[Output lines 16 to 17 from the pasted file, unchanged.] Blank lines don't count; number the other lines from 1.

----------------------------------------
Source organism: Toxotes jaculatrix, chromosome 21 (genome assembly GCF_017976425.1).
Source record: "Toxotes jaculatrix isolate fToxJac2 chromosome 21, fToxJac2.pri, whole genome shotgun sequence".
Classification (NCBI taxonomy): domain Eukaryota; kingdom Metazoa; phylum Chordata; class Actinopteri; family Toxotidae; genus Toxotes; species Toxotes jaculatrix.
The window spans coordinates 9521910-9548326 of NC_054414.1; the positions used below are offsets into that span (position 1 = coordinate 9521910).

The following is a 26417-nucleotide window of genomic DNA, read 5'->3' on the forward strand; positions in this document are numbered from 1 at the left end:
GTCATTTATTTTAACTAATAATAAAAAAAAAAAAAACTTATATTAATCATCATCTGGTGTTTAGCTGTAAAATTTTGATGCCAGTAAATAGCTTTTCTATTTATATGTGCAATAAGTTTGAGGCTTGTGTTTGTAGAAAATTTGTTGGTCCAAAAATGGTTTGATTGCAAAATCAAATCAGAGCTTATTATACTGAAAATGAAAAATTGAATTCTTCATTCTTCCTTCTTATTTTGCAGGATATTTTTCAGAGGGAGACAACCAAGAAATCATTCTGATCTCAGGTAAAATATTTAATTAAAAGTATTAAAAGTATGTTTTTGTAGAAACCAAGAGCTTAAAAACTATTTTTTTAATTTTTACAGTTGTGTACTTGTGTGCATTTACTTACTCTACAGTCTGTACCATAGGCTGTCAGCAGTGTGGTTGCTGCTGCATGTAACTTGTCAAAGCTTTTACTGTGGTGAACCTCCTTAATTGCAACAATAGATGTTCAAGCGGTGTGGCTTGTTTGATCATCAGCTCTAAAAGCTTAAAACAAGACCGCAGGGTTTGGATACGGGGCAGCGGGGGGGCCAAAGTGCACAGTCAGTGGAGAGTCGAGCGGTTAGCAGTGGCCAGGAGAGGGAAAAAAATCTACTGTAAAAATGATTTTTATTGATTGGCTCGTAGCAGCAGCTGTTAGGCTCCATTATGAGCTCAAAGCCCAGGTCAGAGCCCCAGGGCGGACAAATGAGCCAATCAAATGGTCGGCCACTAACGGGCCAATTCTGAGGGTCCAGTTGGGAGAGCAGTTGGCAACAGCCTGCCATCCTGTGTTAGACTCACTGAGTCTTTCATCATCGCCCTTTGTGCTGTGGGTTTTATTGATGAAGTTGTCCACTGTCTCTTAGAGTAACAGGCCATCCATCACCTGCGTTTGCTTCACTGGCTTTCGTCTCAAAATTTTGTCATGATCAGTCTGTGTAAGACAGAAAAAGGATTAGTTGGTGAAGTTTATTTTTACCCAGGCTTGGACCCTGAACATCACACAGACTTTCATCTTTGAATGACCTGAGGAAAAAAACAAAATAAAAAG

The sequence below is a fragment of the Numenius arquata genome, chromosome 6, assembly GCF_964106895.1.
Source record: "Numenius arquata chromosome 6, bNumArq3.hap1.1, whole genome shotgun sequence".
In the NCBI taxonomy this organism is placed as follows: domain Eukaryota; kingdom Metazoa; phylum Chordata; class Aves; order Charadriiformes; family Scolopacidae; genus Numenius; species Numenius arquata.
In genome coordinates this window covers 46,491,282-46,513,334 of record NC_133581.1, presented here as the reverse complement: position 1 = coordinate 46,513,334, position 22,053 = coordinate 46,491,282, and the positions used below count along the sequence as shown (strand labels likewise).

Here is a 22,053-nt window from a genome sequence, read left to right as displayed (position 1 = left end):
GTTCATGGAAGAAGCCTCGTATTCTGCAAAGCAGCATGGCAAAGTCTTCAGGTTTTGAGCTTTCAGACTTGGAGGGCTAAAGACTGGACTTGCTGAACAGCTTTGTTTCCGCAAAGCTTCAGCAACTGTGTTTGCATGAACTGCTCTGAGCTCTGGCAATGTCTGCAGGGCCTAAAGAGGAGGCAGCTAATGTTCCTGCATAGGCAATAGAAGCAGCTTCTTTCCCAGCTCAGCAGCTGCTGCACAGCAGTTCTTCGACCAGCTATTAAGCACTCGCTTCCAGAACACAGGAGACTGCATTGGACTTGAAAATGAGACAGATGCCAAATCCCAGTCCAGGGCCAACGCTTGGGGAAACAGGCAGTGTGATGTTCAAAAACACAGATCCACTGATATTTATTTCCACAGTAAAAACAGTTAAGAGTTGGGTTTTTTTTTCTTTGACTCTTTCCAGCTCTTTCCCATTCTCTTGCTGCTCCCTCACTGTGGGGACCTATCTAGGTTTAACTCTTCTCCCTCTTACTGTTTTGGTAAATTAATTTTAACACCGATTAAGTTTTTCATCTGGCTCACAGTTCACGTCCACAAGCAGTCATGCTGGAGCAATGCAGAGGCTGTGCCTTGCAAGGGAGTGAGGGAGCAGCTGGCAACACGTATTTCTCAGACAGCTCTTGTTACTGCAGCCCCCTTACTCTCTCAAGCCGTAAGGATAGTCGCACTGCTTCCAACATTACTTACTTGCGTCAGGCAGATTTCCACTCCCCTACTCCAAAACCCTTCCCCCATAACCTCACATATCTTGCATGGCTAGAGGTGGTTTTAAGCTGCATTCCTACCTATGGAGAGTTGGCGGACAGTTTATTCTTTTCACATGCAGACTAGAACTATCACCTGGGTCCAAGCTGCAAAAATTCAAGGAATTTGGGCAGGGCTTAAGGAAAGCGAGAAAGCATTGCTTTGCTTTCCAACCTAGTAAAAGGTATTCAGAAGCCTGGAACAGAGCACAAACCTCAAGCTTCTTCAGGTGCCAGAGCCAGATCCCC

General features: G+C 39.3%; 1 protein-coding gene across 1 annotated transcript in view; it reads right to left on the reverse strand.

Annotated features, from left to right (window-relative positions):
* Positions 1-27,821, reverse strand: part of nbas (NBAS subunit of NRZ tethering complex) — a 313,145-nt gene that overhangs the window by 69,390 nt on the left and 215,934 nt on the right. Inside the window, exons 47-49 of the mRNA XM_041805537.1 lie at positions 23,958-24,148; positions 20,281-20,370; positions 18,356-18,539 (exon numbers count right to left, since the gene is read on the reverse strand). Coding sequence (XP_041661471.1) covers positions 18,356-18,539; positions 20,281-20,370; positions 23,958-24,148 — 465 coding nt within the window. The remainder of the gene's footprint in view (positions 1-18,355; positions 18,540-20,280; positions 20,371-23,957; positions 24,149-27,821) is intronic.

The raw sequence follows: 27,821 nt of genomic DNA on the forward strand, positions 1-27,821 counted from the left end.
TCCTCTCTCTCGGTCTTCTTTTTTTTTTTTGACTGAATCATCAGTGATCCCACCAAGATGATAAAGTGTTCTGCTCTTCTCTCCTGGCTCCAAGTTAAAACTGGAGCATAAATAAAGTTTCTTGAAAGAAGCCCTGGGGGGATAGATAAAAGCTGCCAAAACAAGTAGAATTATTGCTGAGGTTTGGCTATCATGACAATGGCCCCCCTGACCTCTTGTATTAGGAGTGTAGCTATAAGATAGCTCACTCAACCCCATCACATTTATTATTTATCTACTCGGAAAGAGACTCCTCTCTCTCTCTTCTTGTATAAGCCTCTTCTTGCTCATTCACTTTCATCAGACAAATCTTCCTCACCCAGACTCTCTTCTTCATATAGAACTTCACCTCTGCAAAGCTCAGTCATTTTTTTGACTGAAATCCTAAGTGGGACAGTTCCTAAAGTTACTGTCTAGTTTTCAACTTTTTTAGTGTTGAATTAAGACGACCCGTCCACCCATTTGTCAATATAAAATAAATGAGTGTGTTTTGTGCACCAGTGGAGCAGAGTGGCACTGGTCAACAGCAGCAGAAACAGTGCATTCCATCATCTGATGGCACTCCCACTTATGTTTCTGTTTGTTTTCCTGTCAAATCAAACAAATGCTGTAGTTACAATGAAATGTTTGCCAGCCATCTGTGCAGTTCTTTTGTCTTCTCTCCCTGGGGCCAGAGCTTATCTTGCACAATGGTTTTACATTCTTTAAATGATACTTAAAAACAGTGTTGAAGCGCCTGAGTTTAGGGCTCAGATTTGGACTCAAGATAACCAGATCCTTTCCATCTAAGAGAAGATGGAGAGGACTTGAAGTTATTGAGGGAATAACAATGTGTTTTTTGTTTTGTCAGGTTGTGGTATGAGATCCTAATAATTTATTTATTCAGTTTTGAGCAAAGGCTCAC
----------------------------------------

The raw sequence follows: 27,821 nt of genomic DNA on the forward strand, positions 1-27,821 counted from the left end.
TCCTCTCTCTCGGTCTTCTTTTTTTTTTTTGACTGAATCATCAGTGATCCCACCAAGATGATAAAGTGTTCTGCTCTTCTCTCCTGGCTCCAAGTTAAAACTGGAGCATAAATAAAGTTTCTTGAAAGAAGCCCTGGGGGGATAGATAAAAGCTGCCAAAACAAGTAGAATTATTGCTGAGGTTTGGCTATCATGACAATGGCCCCCCTGACCTCTTGTATTAGGAGTGTAGCTATAAGATAGCTCACTCAACCCCATCACATTTATTATTTATCTACTCGGAAAGAGACTCCTCTCTCTCTCTTCTTGTATAAGCCTCTTCTTGCTCATTCACTTTCATCAGACAAATCTTCCTCACCCAGACTCTCTTCTTCATATAGAACTTCACCTCTGCAAAGCTCAGTCATTTTTTTGACTGAAATCCTAAGTGGGACAGTTCCTAAAGTTACTGTCTAGTTTTCAACTTTTTTAGTGTTGAATTAAGACGACCCGTCCACCCATTTGTCAATATAAAATAAATGAGTGTGTTTTGTGCACCAGTGGAGCAGAGTGGCACTGGTCAACAGCAGCAGAAACAGTGCATTCCATCATCTGATGGCACTCCCACTTATGTTTCTGTTTGTTTTCCTGTCAAATCAAACAAATGCTGTAGTTACAATGAAATGTTTGCCAGCCATCTGTGCAGTTCTTTTGTCTTCTCTCCCTGGGGCCAGAGCTTATCTTGCACAATGGTTTTACATTCTTTAAATGATACTTAAAAACAGTGTTGAAGCGCCTGAGTTTAGGGCTCAGATTTGGACTCAAGATAACCAGATCCTTTCCATCTAAGAGAAGATGGAGAGGACTTGAAGTTATTGAGGGAATAACAATGTGTTTTTTGTTTTGTCAGGTTGTGGTATGAGATCCTAATAATTTATTTATTCAGTTTTGAGCAAAGGCTCAC